Top Google execs pledged to stay 20 years: report
SAN FRANCISCO (Reuters) - Google Inc's top three executives had pledged to work together for 20 years in a pact they made shortly before the company's initial public offering in August 2004, Fortune magazine has reported.
Co-founders Larry Page and Sergey Brin, together with Chief Executive Eric Schmidt say in a joint interview for Fortune's February 4th issue that the three had agreed to work together for two decades starting one month before the 2004 IPO.
"We agreed the month before we went public that we should work together for 20 years," said Schmidt, who added that he will be 69 years old by that time. Page would be 51 and Brin 50.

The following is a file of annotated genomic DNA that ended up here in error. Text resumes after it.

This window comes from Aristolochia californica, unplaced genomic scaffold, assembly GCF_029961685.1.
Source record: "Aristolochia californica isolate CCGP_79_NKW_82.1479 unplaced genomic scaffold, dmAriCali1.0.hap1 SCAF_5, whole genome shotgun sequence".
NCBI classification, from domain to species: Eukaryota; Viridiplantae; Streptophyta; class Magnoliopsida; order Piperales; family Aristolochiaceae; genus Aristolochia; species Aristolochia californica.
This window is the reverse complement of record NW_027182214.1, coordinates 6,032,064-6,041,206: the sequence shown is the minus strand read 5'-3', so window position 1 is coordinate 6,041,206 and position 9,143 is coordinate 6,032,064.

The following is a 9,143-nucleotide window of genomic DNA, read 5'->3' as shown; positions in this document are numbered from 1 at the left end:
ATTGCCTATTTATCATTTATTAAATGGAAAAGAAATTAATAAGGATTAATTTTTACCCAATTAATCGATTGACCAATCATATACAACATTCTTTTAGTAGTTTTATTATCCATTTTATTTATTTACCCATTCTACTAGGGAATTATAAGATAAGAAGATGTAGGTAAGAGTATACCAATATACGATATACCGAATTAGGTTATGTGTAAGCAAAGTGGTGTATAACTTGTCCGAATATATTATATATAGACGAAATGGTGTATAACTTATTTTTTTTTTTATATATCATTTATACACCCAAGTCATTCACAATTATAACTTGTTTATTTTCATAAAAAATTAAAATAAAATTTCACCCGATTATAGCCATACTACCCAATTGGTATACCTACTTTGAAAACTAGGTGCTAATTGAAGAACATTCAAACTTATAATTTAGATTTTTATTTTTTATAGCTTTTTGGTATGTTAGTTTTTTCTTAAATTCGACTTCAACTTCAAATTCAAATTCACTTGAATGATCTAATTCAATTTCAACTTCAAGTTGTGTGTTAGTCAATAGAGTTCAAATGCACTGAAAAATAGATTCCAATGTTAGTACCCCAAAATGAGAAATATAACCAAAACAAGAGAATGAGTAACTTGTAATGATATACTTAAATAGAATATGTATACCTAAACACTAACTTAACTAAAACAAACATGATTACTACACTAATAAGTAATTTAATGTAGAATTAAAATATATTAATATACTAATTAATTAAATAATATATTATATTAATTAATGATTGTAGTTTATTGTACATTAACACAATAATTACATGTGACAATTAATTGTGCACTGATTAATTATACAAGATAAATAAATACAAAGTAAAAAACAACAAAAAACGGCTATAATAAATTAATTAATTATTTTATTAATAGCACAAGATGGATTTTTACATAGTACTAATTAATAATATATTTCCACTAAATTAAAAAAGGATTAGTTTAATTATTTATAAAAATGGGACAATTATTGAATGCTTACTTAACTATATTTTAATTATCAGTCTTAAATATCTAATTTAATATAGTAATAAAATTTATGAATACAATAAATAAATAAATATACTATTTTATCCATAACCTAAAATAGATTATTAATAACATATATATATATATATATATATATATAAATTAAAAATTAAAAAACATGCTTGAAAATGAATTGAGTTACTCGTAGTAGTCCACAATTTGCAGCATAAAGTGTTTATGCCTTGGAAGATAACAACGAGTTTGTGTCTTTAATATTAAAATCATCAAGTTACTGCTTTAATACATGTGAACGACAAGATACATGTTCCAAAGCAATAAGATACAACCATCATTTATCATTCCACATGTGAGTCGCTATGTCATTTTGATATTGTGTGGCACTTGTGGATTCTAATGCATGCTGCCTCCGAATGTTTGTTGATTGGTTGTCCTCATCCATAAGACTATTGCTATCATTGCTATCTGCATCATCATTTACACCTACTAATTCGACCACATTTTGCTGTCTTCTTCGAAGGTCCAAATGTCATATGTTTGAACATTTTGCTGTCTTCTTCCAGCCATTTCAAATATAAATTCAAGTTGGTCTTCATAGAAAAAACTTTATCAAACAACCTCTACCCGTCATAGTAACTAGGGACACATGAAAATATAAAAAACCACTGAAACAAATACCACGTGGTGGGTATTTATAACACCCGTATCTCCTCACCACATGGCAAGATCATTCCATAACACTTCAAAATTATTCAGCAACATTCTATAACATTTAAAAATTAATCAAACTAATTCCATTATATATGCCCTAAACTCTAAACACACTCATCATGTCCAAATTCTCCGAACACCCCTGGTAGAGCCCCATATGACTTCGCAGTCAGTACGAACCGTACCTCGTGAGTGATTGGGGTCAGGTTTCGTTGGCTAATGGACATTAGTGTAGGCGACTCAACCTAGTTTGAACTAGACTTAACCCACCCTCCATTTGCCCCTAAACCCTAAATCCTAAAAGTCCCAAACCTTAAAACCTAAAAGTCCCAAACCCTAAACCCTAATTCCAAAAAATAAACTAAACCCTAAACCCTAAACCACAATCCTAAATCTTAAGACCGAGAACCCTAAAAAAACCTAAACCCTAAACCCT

The interview can be found at tinyurl.com/2oo5vt/. A Google spokesman could not immediately be reached to comment.
Schmidt is Google's chairman. Page is president of products and Brin is president of technology. Each is a billionaire.
With a market capitalization now around $170 billion, the world's most valuable Internet company is scheduled to report results for the final quarter of 2007 on Thursday.
Wall Street expects Google to report 2007 revenue around $16.6 billion, an increase of 57 percent over the prior year.
(Reporting by Eric Auchard; Editing by Paul Bolding)
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